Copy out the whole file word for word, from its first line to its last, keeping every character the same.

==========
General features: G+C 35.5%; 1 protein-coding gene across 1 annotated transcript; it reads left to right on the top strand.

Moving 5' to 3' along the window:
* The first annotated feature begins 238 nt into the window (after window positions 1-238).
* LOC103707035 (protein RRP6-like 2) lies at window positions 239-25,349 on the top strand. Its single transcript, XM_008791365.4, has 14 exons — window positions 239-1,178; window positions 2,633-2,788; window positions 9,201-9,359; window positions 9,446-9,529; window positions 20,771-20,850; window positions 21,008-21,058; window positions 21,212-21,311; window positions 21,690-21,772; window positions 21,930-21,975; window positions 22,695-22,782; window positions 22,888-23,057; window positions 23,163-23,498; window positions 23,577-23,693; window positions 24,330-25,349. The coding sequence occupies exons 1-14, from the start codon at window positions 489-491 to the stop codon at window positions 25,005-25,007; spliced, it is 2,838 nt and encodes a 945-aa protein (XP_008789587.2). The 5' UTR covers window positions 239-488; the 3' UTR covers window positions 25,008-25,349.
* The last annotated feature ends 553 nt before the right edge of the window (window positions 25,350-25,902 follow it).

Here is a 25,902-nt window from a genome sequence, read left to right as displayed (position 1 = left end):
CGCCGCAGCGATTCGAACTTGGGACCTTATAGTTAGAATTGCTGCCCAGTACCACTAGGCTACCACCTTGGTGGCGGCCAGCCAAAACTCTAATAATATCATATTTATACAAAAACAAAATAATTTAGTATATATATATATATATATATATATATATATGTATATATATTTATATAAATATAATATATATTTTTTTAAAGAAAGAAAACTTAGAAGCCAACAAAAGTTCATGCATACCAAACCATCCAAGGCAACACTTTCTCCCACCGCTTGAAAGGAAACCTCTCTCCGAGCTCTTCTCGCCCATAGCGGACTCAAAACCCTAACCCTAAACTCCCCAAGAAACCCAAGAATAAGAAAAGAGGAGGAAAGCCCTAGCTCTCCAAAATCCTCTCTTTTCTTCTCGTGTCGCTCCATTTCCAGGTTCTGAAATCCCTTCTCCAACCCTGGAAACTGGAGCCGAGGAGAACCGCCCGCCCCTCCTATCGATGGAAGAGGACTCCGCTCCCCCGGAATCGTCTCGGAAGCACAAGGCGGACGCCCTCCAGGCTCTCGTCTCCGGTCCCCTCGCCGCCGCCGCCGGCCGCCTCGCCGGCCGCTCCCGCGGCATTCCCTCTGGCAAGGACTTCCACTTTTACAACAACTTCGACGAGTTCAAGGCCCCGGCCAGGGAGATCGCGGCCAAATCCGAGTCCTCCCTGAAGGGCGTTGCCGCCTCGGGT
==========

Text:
General features: G+C 35.5%; 1 protein-coding gene across 1 annotated transcript; it reads left to right on the top strand.

Moving 5' to 3' along the window:
* The first annotated feature begins 238 nt into the window (after window positions 1-238).
* LOC103707035 (protein RRP6-like 2) lies at window positions 239-25,349 on the top strand. Its single transcript, XM_008791365.4, has 14 exons — window positions 239-1,178; window positions 2,633-2,788; window positions 9,201-9,359; window positions 9,446-9,529; window positions 20,771-20,850; window positions 21,008-21,058; window positions 21,212-21,311; window positions 21,690-21,772; window positions 21,930-21,975; window positions 22,695-22,782; window positions 22,888-23,057; window positions 23,163-23,498; window positions 23,577-23,693; window positions 24,330-25,349. The coding sequence occupies exons 1-14, from the start codon at window positions 489-491 to the stop codon at window positions 25,005-25,007; spliced, it is 2,838 nt and encodes a 945-aa protein (XP_008789587.2). The 5' UTR covers window positions 239-488; the 3' UTR covers window positions 25,008-25,349.
* The last annotated feature ends 553 nt before the right edge of the window (window positions 25,350-25,902 follow it).

Here is a 25,902-nt window from a genome sequence, read left to right as displayed (position 1 = left end):
CGCCGCAGCGATTCGAACTTGGGACCTTATAGTTAGAATTGCTGCCCAGTACCACTAGGCTACCACCTTGGTGGCGGCCAGCCAAAACTCTAATAATATCATATTTATACAAAAACAAAATAATTTAGTATATATATATATATATATATATATATATATGTATATATATTTATATAAATATAATATATATTTTTTTAAAGAAAGAAAACTTAGAAGCCAACAAAAGTTCATGCATACCAAACCATCCAAGGCAACACTTTCTCCCACCGCTTGAAAGGAAACCTCTCTCCGAGCTCTTCTCGCCCATAGCGGACTCAAAACCCTAACCCTAAACTCCCCAAGAAACCCAAGAATAAGAAAAGAGGAGGAAAGCCCTAGCTCTCCAAAATCCTCTCTTTTCTTCTCGTGTCGCTCCATTTCCAGGTTCTGAAATCCCTTCTCCAACCCTGGAAACTGGAGCCGAGGAGAACCGCCCGCCCCTCCTATCGATGGAAGAGGACTCCGCTCCCCCGGAATCGTCTCGGAAGCACAAGGCGGACGCCCTCCAGGCTCTCGTCTCCGGTCCCCTCGCCGCCGCCGCCGGCCGCCTCGCCGGCCGCTCCCGCGGCATTCCCTCTGGCAAGGACTTCCACTTTTACAACAACTTCGACGAGTTCAAGGCCCCGGCCAGGGAGATCGCGGCCAAATCCGAGTCCTCCCTGAAGGGCGTTGCCGCCTCGGGT